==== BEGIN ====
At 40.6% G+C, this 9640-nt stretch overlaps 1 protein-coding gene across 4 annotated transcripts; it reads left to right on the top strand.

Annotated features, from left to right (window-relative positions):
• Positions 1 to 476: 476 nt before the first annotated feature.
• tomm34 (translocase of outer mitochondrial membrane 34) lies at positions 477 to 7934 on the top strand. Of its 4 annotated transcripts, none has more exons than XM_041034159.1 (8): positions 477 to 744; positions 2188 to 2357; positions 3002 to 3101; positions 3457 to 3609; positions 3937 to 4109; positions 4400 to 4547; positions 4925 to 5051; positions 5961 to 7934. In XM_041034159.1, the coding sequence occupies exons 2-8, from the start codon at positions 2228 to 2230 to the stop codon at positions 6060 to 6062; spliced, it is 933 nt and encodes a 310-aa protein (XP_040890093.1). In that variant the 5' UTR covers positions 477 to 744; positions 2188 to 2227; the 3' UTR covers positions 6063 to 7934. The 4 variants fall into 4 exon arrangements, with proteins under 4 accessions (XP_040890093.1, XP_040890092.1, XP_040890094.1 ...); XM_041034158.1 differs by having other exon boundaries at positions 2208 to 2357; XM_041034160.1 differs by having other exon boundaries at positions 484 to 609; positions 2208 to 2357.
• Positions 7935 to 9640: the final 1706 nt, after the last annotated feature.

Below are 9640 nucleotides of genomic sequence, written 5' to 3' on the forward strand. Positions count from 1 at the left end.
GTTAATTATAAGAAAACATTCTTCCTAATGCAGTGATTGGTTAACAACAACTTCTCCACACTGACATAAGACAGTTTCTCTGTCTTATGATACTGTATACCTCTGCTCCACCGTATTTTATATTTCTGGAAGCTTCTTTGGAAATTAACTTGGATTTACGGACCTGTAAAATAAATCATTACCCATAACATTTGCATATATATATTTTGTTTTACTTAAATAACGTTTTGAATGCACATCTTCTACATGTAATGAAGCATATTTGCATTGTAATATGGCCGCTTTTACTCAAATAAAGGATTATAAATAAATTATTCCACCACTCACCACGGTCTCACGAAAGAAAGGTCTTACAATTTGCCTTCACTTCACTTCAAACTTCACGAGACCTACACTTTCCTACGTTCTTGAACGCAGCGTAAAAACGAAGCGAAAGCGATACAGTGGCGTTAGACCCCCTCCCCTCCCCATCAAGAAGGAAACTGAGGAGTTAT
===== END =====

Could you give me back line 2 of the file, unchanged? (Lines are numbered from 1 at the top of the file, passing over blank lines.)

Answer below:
Annotated features, from left to right (window-relative positions):